The Alcazar of Segovia
Alcazar of Segovia is a dramatic tourist attraction and regarded as a popular historical site throughout Spain. It is one of three major sites for touring within the city of Segovia.
The striking building is situated on the top of an isolated rocky elevation. Its unique shape has been compared to the bow of a ship and sits above the spot where the two rivers in the town meet, offering the visitor an idyllic vision.
This castle has been the chief inspiration for the design of the castle in Walt Disney’s Cinderella.
Castle and Fortress
Historical documentation reveals the first known structure was simply a wooden fence and then a fort, circa 1120, and by the reign of King Alfonso VIII (1155-1214), a residential addition was added to serve as the primary residence for the royal couple. Subsequent improvements were made to make it a stronger fortress serving equally as a royal residence and a military fortress to defend the land.
The majestic exterior has many spires reaching skyward near the front and rear of the commanding building. Its strong military focus is reflected in the presence of a fortress with numerous look-out towers, in and otherwise enchanting romantic edifice. This breathtaking vision is well-matched in the interior by the ornate traceries and pendant sculptures, adorning the numerous residential apartments.
Alcazar of Segovia served as the most popular residence for the monarchs of the Kingdom of Castille throughout the Middle Ages. The structure was expanded upon in 1258 under the leadership of King Alfonso the X of Castille, following a collapse of numerous structures in the building.
Improvements and renovations continued under future monarchies, until the royal court moved to Madrid, and the Alcazar then served as a prison for two centuries prior to the establishment of The Royal Artillery School in 1762.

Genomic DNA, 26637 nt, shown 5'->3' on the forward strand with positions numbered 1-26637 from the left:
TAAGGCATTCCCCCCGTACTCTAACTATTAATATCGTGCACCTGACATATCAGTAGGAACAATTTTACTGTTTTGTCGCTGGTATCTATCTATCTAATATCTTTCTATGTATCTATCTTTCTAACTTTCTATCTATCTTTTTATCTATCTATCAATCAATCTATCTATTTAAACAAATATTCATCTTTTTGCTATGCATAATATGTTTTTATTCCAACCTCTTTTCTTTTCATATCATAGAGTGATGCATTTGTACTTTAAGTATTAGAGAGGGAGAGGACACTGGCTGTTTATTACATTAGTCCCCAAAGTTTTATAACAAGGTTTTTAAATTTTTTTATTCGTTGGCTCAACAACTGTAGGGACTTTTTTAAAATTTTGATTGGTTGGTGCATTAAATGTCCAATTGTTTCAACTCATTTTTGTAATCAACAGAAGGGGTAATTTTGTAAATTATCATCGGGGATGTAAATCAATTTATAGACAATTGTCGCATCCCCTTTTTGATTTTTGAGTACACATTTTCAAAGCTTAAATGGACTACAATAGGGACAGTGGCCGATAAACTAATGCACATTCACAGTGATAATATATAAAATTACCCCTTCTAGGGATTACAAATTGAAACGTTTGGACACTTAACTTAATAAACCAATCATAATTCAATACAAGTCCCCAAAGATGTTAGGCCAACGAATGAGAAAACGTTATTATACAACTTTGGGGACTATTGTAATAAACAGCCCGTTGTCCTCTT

Ninety years later, in 1862, there was a damaging fire that left the building unused to complete the repairs which was completed 20 years later. King Alfonso XIII was in power at this time and turned the building over to the Ministry of War to use as a military college.
Much of the decor of the interior was performed by Arab craftsman, depicting all of the kings of Castille, as well as verses from the Qu’ran. The most visited and appealing areas to be seen on tour are the Throne room adorned by oriental carpet and numerous drapes, and the dramatic royal shield above the thrones, The Belt Room adorned lavishly with gilded trim and mosaic tile, as well as the Armory Room, which as the name suggests, brings to mind the romantic ‘Knight in shining armor’, so dramatically depicted in literature and in history.
For amazing photo views please also visit http://www.alcazardesegovia.com/. The text is written in Spanish and may not be translated, but the photography is still worth the visit.